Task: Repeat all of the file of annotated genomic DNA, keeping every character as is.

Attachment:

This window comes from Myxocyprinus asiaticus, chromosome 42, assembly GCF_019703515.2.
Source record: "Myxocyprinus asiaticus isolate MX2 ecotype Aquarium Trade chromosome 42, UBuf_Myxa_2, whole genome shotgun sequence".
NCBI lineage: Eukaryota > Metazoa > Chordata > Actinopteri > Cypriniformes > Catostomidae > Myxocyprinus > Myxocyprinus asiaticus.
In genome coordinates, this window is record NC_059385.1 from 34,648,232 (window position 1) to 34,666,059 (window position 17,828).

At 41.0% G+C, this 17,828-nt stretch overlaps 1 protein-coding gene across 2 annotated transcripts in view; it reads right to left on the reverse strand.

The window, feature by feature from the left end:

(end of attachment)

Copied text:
This window comes from Myxocyprinus asiaticus, chromosome 42, assembly GCF_019703515.2.
Source record: "Myxocyprinus asiaticus isolate MX2 ecotype Aquarium Trade chromosome 42, UBuf_Myxa_2, whole genome shotgun sequence".
NCBI lineage: Eukaryota > Metazoa > Chordata > Actinopteri > Cypriniformes > Catostomidae > Myxocyprinus > Myxocyprinus asiaticus.
In genome coordinates, this window is record NC_059385.1 from 34,648,232 (window position 1) to 34,666,059 (window position 17,828).

At 41.0% G+C, this 17,828-nt stretch overlaps 1 protein-coding gene across 2 annotated transcripts in view; it reads right to left on the reverse strand.

The window, feature by feature from the left end: